The diverse backgrounds of the shin hanga artists in this exhibition provide telling evidence of modernization’s impact on the arts. Art training in pre-modernization Japan typically came through master-disciple relationships. Some shin hanga artists followed this path by apprenticing with designers of traditional prints. Others trained as typesetters, lithographers, and illustrators for commercial publishers or in government ministries before taking up print design. Many attended art schools—a distinctly foreign institution—seeking instruction in either Western-style or traditional Japanese painting. The highly competitive media environment brought about by modernization also affected the careers of shin hanga artists. None enjoyed the luxury of designing only prints. Many also worked as illustrators of newspapers, magazines, and serialized novels while others designed book covers, posters, postcards, and advertising brochures. Most pursued highly successful careers as painters, their works frequently appearing in prestigious national exhibitions.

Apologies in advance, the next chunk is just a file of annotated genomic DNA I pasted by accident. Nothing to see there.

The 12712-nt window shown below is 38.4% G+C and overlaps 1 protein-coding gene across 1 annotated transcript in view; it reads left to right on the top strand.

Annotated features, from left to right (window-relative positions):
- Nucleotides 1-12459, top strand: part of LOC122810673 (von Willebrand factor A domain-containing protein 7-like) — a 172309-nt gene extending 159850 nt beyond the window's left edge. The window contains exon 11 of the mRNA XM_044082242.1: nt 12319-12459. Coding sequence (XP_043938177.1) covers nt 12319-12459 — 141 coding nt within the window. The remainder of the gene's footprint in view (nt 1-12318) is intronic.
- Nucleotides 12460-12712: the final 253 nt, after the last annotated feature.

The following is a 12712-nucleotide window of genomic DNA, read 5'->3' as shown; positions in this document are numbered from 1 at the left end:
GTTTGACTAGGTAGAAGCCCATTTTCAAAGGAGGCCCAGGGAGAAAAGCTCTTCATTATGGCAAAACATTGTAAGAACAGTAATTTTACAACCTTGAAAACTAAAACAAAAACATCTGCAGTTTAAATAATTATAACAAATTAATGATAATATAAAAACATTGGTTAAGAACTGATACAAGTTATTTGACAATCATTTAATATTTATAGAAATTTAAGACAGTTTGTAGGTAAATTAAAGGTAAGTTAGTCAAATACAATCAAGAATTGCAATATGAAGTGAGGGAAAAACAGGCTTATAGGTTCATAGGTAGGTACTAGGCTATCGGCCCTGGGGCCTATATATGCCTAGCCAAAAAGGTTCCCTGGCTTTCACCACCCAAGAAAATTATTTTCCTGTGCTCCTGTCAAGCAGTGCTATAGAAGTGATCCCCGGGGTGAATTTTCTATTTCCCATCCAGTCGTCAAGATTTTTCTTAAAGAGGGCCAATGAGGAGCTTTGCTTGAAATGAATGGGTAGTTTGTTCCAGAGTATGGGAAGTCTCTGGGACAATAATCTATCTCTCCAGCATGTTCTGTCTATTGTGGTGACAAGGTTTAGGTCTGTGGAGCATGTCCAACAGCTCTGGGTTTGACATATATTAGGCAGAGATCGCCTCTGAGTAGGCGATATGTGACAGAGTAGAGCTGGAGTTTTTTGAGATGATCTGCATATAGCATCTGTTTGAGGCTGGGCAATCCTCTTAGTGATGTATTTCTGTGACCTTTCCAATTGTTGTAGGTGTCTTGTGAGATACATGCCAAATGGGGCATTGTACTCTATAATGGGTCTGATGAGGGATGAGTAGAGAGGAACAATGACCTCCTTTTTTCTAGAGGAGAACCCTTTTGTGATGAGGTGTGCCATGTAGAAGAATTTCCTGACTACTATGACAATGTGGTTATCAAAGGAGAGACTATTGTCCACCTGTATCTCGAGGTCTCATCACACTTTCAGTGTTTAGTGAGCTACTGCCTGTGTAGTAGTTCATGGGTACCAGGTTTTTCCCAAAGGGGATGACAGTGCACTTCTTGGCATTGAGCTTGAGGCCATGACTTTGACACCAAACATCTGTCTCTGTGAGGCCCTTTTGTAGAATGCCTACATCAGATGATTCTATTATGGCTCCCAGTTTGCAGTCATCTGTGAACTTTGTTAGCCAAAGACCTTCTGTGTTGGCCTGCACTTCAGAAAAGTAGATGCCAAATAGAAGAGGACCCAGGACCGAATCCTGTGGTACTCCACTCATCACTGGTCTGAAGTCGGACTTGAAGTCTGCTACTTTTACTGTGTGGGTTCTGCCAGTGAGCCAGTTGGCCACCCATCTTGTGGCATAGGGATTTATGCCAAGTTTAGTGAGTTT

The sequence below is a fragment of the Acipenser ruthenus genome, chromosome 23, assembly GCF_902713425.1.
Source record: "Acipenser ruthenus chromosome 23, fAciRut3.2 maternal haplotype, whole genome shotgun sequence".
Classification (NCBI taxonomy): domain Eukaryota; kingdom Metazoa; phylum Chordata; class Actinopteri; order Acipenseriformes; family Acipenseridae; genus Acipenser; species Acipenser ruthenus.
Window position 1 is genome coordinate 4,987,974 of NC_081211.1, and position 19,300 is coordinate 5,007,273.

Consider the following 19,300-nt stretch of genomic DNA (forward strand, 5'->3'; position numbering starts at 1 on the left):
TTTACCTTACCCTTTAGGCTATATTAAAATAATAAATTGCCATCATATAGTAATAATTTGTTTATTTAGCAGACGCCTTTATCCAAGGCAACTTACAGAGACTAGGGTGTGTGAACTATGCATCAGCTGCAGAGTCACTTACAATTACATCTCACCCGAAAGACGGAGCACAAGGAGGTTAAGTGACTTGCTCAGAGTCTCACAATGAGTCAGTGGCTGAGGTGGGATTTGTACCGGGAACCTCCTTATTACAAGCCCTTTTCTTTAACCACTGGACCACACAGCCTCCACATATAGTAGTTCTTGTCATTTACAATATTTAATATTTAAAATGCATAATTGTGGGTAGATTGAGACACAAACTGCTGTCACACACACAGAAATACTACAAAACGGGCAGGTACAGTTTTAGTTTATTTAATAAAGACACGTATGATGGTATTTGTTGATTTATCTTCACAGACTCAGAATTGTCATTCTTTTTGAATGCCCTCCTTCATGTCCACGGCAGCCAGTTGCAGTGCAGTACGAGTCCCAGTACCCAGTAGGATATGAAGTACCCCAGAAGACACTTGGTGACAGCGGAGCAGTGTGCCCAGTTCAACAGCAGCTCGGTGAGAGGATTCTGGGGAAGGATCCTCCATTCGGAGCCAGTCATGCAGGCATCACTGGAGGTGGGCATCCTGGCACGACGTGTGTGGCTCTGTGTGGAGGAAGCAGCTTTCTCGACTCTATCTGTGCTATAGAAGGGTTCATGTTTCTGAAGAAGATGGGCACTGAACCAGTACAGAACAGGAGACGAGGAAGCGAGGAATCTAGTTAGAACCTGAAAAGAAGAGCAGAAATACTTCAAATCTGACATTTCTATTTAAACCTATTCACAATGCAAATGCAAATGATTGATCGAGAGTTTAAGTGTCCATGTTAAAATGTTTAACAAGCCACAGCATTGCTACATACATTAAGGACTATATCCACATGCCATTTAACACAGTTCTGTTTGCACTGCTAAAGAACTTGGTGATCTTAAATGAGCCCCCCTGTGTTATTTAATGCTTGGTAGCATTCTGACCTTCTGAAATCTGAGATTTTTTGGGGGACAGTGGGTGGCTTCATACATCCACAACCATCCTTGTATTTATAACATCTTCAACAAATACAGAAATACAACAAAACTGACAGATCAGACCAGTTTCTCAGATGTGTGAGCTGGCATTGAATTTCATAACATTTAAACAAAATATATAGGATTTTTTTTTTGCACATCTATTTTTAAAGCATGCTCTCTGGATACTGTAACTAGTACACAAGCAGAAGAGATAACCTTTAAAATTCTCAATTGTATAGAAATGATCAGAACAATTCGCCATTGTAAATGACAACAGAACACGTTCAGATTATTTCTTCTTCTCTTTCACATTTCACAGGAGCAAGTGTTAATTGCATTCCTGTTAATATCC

How, then, did tradition and modernity intersect in shin hanga depictions of female subjects? Artists of the shin hanga movement, from its inception in the mid-1910s through its demise in the mid- 1950s, devoted their energy and talents to revitalizing the Japanese woodblock print tradition that had waned with the introduction of lithography, copperplate engraving, collotype printing, and photography from Europe and America. Shin hanga artists perceived that traditional print genres retained their appeal despite Japan’s ongoing modernization. Kabuki audiences still sought woodblock-printed likenesses of star actors. Flowerand-bird images still possessed their auspicious and seasonal associations. Rural scenery, rustic villages, and natural wonders depicted in traditional landscape prints evoked feelings of nostalgia for a rapidly urbanizing nation. Similarly, depictions of women lost none of the appeal of their pre-modern antecedents. Like the designers of traditional prints, shin hanga artists understood that contemporary fashions and social mores appealed as much to twentieth-century viewers as they did to their eighteenth- and nineteenth-century counterparts. Although images of contemporary women were widely available in new media imported from the West, shin hanga artists captured the attention of audiences because they also retained the production methods used by their predecessors.